- DEATH OF A FAMILY – Judith Barsi's story. Arnold Shapiro Productions. February 15, 1989.
- "Local News in Brief: Child-Abuse Files Ordered Opened". latimes.com. 1988-08-23. Retrieved 26 September 2011.
- Donnelley, Paul (2005-11-01). Fade to Black: A Book of Movie Obituaries (3 ed.). Omnibus Press. p. 122. ISBN 1-84449-430-6.
- Barber, Sherry (1988-09-18). "A Lesson Learned From Family Tragedy". The Los Angeles Times. Retrieved 9 June 2012.
- "Girl who appeared on 'Growing Pains' told show's star: My dad says he's going to kill me!". The National Enquirer. 1988-09-16.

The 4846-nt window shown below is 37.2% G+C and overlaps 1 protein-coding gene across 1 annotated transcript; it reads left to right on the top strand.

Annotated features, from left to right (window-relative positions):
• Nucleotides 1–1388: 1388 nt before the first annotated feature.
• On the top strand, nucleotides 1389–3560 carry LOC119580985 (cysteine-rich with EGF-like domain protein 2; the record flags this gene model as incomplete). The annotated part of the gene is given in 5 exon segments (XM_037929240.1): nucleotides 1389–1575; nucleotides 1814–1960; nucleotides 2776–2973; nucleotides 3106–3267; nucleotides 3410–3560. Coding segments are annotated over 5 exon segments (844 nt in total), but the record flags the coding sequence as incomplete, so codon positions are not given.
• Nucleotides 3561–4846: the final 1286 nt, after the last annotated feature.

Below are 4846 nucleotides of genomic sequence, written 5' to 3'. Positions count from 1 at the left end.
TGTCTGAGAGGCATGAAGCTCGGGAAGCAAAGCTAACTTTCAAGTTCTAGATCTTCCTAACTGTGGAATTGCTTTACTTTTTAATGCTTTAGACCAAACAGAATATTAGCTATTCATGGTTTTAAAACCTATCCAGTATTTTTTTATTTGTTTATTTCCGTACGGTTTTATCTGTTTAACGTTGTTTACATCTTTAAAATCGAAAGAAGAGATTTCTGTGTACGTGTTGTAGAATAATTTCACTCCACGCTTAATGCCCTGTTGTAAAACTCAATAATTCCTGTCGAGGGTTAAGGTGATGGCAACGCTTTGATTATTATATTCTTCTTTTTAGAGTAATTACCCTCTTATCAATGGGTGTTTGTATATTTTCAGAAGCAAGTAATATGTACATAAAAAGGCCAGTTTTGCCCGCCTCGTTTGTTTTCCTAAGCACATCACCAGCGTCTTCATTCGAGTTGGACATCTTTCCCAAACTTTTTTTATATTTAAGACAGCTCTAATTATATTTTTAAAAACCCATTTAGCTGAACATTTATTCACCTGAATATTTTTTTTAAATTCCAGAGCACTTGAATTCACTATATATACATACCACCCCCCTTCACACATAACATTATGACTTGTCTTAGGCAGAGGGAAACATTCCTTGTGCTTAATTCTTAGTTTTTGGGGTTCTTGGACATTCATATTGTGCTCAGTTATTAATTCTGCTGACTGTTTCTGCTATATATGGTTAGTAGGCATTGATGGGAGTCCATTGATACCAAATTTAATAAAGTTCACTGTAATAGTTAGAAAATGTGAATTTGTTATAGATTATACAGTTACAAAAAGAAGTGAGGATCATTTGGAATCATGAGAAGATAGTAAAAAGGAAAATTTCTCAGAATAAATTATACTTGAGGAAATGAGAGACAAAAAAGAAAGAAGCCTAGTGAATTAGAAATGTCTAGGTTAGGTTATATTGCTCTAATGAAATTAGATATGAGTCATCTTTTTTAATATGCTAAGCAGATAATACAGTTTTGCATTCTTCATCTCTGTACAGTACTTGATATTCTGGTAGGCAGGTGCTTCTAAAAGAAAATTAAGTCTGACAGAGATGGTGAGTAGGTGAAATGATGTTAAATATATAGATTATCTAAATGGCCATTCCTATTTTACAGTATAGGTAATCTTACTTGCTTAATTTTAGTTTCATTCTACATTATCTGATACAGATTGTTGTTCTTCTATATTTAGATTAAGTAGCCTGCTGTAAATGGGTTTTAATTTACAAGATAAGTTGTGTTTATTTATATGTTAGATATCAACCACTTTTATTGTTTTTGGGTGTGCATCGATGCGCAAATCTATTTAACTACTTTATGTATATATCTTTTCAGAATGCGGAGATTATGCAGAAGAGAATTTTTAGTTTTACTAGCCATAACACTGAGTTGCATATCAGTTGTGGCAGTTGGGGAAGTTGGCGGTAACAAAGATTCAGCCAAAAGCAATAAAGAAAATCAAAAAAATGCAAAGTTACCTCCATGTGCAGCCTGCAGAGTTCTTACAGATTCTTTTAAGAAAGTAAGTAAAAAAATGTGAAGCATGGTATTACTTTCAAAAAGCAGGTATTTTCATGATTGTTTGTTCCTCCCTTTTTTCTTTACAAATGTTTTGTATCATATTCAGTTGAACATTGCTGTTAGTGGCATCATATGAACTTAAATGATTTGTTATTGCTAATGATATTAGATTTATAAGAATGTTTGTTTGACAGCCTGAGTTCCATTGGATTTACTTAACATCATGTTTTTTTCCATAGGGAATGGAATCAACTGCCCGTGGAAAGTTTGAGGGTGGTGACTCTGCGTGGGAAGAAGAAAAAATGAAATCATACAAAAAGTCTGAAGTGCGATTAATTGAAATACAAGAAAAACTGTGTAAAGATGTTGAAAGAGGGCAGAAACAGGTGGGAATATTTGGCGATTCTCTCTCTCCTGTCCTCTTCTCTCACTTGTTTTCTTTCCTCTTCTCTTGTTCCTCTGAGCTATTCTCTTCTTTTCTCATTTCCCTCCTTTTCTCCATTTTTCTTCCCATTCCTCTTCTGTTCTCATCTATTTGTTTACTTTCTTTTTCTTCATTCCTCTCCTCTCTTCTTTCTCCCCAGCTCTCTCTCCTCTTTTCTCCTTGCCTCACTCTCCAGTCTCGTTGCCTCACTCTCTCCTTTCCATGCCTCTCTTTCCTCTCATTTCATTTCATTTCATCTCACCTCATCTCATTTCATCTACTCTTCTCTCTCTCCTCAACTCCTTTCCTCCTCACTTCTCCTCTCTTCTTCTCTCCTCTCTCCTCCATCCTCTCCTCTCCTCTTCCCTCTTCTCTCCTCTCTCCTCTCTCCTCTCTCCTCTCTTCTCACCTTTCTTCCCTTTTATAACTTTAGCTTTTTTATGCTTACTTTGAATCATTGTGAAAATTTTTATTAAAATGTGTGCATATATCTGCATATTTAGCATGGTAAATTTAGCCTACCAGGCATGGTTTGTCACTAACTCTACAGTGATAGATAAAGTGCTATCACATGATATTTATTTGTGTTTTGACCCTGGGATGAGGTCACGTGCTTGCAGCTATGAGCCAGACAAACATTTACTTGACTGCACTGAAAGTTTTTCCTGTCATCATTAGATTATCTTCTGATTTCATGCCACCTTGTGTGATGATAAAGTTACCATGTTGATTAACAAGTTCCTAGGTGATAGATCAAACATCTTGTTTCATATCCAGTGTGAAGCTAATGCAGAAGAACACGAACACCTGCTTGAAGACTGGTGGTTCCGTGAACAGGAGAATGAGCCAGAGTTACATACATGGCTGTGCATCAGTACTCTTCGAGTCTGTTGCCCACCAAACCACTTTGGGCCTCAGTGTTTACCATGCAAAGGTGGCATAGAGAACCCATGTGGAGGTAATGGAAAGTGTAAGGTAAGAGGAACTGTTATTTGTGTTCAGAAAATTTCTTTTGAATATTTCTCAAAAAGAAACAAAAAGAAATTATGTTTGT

- Fuentes, Gabe (1988-09-07). "Inquiry in Barsi Case Dropped Too Soon, Panel Says". The Los Angeles Times. Retrieved 26 September 2011.
- "Local News in Brief: Bodies Identified as Child Actress, Mother". latimes.com. 1988-07-29. Retrieved 26 September 2011.
- Fuentes, Gabe (July 28, 1988). "Three Dead in Apparent Murder-Suicide". Los Angeles Times. Retrieved February 10, 2012.
- "Child Actress Is Slain, Apparently by Father". The New York Times. 1988-07-30. Retrieved 22 November 2009.
- C. Phillips, Deidre (1988-08-10). "Child actress Barsi, mother buried". Los Angeles Daily News.
- Beck, Jerry (2005). The Animated Movie Guide. Chicago Review Press. pp. 13–14. ISBN 1-55652-591-5.
- "Don Bluth – .... on Movies, Games and Visions". Retrieved 9 July 2013.
- Cawley, John. "Don Bluth All Dogs Go To Heaven". Retrieved 9 July 2013.